Mexican immigrants as thieves, rapists, and drug dealers. The Republican Partys
rabid attentions soon shifted, with both Trump and fellow contender Ben Carson
striving to outdo each others blood libels against American Muslims. On Dec. 7,
Trump went so far as to issue a call to temporarily bar all Muslims from entering the
United States, and he has voiced his support for a federal database to track American
Muslims. He and his colleagues have not confined their bullying to those two groups.
African-American Black Lives Matter activists, Jewish victims of the
Holocaust, providersof health-care services (including abortion) to low-income women,
even Americans with disabilities all have been singled out for derision and abuse in
a veritable war on the marginalized, declared by a reckless and cynical cohort of
politicians. Theyre hardly ignorant of the fact that, by spewing dangerous lies and
stoking ignorant fears, theyre fueling the fires of prejudice, hate, and violence. They
simply dont seem to care.
When a couple of Trump supporters in Boston beat up and urinated on a homeless

Mexican man, the candidate defended the perpetrators. They love this country and
they want this country to be great again, he said. They are passionate. When his
supporters beat a Black Lives Matter activist at a campaign event two weeks ago, he
suggested the man maybe should have been roughed up.
Mosques in Texas and elsewhere have become magnets for protests by heavily armed
white supremacists and other hate groups, with more such events planned for the
coming weeks, all fueled by reckless politicians blaming radical Islam for the horrific
mass shootings in California. The Council on American-Islamic Relations cataloged an
alarming spike in threats and actual attacks on mosques and Muslim communities
across the United States in the two weeks following the Paris terrorist rampage and
that was before San Bernardino.
Its only a matter of time, sadly, before some new slaughter of innocents gives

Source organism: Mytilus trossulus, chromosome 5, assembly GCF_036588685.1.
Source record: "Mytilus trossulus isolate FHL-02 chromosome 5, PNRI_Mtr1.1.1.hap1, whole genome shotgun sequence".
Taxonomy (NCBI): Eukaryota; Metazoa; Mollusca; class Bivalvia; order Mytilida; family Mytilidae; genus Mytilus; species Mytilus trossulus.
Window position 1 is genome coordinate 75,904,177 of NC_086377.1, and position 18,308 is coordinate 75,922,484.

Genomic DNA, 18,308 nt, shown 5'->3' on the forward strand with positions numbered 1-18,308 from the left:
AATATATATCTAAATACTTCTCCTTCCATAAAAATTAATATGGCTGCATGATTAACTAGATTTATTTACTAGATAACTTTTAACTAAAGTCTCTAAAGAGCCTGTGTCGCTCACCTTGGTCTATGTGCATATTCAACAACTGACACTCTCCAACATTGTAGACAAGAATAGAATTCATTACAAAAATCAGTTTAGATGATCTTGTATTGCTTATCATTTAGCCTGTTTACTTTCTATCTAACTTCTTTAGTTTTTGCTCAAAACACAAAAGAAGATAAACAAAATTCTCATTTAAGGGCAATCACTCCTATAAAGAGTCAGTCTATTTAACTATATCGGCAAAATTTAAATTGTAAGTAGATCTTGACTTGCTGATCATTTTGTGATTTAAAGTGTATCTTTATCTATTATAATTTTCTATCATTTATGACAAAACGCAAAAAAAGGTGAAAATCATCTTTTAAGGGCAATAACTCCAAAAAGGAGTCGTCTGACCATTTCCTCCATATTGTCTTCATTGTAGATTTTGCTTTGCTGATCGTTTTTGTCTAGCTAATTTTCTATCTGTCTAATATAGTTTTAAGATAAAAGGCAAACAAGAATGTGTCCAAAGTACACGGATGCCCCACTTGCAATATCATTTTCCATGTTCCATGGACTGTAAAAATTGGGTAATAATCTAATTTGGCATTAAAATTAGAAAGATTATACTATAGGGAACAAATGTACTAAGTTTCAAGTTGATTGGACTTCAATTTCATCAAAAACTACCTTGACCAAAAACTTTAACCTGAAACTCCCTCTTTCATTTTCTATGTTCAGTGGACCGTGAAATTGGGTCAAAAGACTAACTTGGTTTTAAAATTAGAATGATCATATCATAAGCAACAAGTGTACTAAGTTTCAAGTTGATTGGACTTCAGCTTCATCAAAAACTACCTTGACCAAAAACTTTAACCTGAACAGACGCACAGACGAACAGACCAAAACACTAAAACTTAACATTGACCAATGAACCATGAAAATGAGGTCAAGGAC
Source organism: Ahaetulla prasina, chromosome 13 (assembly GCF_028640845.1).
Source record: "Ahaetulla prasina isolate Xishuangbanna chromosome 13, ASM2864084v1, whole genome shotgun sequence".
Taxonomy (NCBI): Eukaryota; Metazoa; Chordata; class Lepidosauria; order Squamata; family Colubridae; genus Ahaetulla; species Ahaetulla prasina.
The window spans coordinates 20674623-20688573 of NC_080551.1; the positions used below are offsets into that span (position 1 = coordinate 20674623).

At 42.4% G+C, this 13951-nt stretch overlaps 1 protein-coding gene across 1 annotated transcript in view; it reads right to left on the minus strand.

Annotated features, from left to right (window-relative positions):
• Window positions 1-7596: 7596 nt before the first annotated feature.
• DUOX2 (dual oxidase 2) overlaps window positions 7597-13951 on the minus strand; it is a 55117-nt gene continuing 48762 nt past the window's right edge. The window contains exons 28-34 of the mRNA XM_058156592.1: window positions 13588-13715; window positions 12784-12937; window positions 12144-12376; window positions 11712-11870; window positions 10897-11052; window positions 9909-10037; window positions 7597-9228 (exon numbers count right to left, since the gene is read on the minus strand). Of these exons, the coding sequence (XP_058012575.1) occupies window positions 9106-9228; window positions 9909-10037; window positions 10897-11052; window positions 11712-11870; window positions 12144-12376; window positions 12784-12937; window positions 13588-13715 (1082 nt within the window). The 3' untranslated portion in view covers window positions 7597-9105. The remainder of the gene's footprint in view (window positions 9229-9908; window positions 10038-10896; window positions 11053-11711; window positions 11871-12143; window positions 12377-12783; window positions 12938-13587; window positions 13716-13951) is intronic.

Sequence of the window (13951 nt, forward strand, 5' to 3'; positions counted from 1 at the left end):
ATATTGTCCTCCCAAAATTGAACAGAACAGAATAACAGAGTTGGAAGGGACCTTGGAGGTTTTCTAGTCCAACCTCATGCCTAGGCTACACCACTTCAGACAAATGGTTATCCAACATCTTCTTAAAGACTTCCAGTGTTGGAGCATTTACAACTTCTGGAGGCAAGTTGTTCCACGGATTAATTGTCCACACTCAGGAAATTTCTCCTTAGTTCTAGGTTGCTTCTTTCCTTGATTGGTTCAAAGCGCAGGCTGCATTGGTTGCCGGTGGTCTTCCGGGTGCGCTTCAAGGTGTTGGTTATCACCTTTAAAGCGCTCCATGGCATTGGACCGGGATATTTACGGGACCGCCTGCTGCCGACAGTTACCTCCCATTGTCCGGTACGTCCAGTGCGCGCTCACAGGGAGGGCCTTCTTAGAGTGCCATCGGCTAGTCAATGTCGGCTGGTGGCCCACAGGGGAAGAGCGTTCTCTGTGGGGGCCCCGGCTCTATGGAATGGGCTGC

murderous meaning to the Islamophobic discourse now deemed appropriate in the
public square. It is time for the U.S. media to ask itself some tough questions about
the potential consequences of its failure to adequately challenge the bigotry of
politicians.
Such bigotry has now gone mainstream. In just the past several months, a man at a
Trump rally in New Hampshire asked him about get[ting] rid of Muslims. Trumps
reply: Its an idea hed look into. Carson, meanwhile, haslikened Syrian refugees to
rabid dogs. The ostensibly moderate Jeb Bushargued that the United States should
admit only Syrian refugees who could prove their Christianity. And Sen. Marco Rubio
has advocated closing Muslim cafes and mosques.
These statements cross the bright red line of incitement and hate speech. Yet the
media tolerates them as somehow legitimate or even treats them as policy
templates because the people offering them happen to be running for president.
Thats a dangerous moral failure.
When NBC blithely ignores the bile that Trump rains on minorities by inviting him to
host Saturday Night Live, the network gives his brand of xenophobia a free pass and
mocks those who warn of the dangers that his incitement poses to millions of
Americans as if they somehow lack a sense of humor.
By treating Trump as simply another political candidate with policies that deserve a fair
hearing, the media gives a dangerous racist a platform to spread a toxic hatred that
dehumanizes and disenfranchises millions of ordinary Americans. He may not wear